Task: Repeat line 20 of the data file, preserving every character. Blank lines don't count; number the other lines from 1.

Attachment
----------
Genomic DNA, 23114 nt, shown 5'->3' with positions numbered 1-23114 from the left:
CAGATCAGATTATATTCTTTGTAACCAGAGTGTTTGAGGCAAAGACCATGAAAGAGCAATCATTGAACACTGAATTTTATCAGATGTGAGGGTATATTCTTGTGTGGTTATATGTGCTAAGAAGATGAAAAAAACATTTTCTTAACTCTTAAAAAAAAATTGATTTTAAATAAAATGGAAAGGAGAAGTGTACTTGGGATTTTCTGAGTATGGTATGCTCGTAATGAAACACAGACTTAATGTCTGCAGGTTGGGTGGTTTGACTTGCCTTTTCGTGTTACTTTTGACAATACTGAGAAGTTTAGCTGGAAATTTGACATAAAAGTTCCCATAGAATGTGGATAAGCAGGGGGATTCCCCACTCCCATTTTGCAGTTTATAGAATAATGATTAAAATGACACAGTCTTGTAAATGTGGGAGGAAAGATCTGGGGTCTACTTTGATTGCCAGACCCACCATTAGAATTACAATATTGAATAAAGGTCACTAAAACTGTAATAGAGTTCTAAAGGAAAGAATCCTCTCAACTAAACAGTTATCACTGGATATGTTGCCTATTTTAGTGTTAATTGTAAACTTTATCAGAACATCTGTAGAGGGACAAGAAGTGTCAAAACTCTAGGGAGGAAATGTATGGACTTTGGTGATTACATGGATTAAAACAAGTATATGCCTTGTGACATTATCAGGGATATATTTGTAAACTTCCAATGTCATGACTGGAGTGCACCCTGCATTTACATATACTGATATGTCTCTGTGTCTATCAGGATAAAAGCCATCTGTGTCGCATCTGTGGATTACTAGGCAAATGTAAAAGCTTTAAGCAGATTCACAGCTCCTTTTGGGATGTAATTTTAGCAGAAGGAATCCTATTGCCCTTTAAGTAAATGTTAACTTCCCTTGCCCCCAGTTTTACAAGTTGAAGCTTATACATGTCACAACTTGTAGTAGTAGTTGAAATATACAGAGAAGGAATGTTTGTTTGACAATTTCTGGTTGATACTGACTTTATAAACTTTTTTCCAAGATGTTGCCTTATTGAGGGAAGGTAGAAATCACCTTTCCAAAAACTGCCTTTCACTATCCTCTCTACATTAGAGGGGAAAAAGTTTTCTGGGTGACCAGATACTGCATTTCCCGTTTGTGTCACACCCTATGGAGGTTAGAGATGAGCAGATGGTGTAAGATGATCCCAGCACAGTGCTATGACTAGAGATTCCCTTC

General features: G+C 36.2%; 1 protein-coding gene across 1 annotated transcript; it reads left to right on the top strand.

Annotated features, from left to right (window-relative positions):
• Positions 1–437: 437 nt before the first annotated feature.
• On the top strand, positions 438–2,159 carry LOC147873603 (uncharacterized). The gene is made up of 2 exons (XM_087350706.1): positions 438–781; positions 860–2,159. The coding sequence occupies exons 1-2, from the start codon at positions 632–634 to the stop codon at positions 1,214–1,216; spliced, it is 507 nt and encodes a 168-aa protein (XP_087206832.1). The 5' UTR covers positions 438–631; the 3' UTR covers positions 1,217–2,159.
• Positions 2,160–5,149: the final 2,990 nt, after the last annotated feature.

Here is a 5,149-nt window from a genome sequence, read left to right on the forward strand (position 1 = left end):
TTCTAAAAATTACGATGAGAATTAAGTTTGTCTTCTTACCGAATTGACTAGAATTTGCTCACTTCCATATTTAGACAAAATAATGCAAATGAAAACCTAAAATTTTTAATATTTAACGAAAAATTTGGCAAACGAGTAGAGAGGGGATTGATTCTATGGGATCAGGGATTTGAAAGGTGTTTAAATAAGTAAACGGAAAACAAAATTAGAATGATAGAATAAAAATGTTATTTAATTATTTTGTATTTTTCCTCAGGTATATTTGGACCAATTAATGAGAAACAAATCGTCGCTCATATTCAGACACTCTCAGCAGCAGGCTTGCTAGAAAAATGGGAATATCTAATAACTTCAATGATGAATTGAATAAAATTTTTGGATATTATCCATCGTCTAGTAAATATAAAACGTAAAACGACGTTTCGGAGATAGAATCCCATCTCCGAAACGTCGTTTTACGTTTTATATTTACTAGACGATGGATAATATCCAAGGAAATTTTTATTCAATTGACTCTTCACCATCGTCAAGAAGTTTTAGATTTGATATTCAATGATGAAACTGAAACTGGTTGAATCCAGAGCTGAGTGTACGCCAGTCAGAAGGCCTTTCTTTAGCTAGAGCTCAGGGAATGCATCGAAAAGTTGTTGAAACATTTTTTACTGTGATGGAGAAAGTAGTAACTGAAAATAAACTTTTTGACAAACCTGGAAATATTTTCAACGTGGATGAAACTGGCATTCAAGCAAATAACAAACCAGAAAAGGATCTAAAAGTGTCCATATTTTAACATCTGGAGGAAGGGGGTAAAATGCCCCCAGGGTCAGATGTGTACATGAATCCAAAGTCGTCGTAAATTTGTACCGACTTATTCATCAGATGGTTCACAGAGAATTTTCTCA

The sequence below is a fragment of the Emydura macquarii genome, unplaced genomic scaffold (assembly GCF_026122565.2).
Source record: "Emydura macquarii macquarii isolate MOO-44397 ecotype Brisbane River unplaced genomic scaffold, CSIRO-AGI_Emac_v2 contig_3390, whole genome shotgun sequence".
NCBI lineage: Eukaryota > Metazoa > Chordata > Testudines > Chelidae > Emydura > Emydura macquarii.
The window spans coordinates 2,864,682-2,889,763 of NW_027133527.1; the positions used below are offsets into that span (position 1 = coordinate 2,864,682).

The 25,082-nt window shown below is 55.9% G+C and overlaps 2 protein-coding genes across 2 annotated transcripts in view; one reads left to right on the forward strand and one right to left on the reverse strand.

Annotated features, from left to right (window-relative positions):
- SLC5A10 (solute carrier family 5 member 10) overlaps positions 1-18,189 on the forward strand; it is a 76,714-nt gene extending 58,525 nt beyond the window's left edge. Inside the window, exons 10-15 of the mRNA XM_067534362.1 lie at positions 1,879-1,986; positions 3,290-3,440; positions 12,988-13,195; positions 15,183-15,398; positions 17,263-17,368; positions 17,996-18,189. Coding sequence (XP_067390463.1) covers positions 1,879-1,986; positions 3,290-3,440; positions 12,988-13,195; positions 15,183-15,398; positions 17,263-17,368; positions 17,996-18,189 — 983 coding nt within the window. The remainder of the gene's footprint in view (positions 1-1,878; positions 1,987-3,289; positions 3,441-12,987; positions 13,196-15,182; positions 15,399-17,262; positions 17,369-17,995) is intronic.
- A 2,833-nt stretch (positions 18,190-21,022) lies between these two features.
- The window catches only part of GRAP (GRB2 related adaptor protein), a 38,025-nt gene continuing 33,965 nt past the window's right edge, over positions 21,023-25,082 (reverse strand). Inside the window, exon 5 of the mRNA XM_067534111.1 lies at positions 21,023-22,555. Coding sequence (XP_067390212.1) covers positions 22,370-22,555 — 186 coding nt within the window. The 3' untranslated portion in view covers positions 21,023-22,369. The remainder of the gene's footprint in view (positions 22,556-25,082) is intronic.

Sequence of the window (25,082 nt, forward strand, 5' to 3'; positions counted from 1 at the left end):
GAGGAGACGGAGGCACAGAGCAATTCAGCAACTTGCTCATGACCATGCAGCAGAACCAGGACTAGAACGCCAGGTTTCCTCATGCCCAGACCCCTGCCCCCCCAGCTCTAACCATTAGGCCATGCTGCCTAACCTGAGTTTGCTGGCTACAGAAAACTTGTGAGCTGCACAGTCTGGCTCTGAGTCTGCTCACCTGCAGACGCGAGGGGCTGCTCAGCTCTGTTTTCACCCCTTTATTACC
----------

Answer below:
GAGGAGACGGAGGCACAGAGCAATTCAGCAACTTGCTCATGACCATGCAGCAGAACCAGGACTAGAACGCCAGGTTTCCTCATGCCCAGACCCCTGCCCCCCCAGCTCTAACCATTAGGCCATGCTGCCTAACCTGAGTTTGCTGGCTACAGAAAACTTGTGAGCTGCACAGTCTGGCTCTGAGTCTGCTCACCTGCAGACGCGAGGGGCTGCTCAGCTCTGTTTTCACCCCTTTATTACC